Abou Dis

Everybody togetherEverybody togetherBernadette and CatherineBernadette and Catherine

Bernadette Michelle writes:

Since we arrived in Abou Dis, early this year, Maria Verena and myself have been working at the home for elderly people, five days a week, from 7 a.m. to 1 p.m. As a salary, we get board and meals. We live at the bottom of the garden in a small house, five minutes from our workplace. At 7am each one of us helps two or three residents to wash then everybody meets in the dining room for breakfast. There are about 50 residents, men and women, Moslems and Christians. I help Catherine, a blind and deaf centenarian, to eat. We help to serve everybody and then to clean up. Then Maria Verena attends to their dressings. At 9 am there is a Mass in the Church which about 15 residents attend, most of them in wheelchairs. We lead the singing in Arabic and take it in turns with Salwa, a resident, to  read the Epistle.

Helped by the volunteers, many who come from France just for a month, we organise various activities: A few exercises, ball games, painting or playing dominoes.... I take Therese who has Alzheimer's with others, for a tour of the garden. We admire the Bengalis and the Canaris in a cage and also our friends, two Guinea pigs. We like to go to the statue of the Virgin to greet Mary and entrust to her care everyone in the Home and to pray for peace in the world.

Maria Verena and AlbertMaria Verena and Albert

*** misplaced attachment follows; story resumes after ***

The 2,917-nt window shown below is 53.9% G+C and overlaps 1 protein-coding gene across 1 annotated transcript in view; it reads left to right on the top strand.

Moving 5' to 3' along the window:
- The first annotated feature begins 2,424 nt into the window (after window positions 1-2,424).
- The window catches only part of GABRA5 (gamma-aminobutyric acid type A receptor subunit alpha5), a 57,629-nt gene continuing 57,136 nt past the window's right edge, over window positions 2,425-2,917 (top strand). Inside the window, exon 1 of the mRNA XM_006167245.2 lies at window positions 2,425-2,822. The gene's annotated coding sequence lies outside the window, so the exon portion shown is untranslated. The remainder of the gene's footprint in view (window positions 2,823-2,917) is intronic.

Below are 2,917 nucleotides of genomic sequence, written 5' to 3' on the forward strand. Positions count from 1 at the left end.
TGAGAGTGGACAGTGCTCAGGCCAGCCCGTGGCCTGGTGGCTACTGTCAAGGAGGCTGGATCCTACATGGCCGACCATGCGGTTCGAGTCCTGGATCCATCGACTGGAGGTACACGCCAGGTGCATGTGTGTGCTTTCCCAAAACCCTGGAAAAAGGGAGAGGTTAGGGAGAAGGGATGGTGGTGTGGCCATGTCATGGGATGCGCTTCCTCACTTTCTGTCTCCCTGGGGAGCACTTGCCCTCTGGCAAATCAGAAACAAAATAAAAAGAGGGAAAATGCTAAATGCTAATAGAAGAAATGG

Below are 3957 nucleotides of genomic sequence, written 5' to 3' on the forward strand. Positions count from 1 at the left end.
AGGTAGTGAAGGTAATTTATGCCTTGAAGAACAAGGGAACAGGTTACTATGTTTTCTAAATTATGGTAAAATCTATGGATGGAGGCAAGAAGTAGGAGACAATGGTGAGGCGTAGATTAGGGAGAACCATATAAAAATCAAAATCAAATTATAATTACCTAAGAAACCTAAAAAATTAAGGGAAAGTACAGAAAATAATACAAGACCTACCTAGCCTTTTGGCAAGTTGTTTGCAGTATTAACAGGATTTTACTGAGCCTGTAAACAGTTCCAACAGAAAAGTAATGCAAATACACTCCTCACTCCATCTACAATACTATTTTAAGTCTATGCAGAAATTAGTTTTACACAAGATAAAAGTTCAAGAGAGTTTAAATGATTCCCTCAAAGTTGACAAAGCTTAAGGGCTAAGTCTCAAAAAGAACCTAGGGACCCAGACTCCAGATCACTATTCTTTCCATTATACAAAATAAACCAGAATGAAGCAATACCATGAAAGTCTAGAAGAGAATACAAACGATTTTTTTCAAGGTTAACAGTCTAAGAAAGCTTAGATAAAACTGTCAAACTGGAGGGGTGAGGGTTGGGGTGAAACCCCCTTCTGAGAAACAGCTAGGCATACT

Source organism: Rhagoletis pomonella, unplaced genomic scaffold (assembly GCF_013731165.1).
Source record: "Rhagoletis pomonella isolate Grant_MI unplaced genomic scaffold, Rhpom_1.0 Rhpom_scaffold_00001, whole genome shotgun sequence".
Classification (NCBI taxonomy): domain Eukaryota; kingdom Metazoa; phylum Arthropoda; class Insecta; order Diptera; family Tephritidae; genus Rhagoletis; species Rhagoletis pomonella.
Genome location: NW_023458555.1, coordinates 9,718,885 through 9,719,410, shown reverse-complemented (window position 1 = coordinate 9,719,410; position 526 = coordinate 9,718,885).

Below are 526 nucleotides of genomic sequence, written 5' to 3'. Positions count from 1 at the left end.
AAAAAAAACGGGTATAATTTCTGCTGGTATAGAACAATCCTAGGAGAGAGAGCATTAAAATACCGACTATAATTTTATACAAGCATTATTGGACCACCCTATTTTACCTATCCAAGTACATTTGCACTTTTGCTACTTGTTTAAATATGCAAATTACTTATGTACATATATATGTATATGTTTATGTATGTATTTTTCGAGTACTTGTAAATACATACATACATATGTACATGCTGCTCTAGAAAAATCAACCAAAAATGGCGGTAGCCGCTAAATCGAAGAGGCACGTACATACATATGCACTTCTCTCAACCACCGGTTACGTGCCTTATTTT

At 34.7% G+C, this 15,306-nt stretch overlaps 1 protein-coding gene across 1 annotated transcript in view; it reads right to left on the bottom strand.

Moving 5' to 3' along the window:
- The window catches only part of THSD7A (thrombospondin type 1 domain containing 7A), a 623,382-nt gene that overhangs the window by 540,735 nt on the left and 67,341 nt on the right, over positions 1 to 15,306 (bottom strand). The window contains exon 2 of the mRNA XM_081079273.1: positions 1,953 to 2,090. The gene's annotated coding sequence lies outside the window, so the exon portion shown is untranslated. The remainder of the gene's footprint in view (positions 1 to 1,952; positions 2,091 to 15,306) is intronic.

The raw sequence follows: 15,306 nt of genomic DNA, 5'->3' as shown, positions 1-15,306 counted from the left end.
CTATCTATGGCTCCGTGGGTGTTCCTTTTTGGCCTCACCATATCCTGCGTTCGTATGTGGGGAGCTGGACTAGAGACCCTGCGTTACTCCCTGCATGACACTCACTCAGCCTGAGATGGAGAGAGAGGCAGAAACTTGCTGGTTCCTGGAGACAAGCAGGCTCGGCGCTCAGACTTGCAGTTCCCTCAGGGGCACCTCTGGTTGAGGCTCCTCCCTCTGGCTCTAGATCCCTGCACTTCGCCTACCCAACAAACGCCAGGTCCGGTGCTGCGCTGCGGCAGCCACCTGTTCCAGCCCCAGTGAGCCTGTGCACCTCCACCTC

Recently, we planned a Christmas workshop. We made stars, candles and glued fir branches on coloured paper.

Every three months, we celebrate birthdays. The day before, we bake together.  We prepare cakes by tables of five or six. One of the residents measures the flour, another one breaks the eggs,another one does the mixing. Torres cuts the fruit. The next day, we decorate the dining room and at the end of the meal, we bring in the cakes decorated with candles. Each of those celebrating their birthday receives a small gift. We sing and dance, accompanied by music and the derbake. We also like to do hand massage, a means to communicate attentive care and interest in the other. We see that there is real affection among the residents A very beautiful smile, a little gesture of affection can mean so much. We are both happy and thankful to be here and involved in this work which is so deeply human.

Maria Verena and  Sr Marie du CalvaireMaria Verena and Sr Marie du Calvaire

Maria Verena writes:

I thank the Lord for enabling me to be here and to work among these elderly people. All are Jesus' friends, the sick, the paralyzed and the deaf, the lost and the forgotten, and I try to be a little sign of God's tenderness.  I find that it is not only what I do for them which is important - the employees do their work well - but it's incredible all that a little gesture, a caress to the one who cannot see, a smile to the one who complains constantly, an attentive ear to the one who keeps repeating the same thing, can calm a worry, a hidden wound. There are several people who are here because they are alone in life or because they have been abandoned or the family can no longer take care of them when their Alzheimer's gets worse. It is important to show them that we love them and that they are not alone, that they are important to us.

Maria Verena at workMaria Verena at work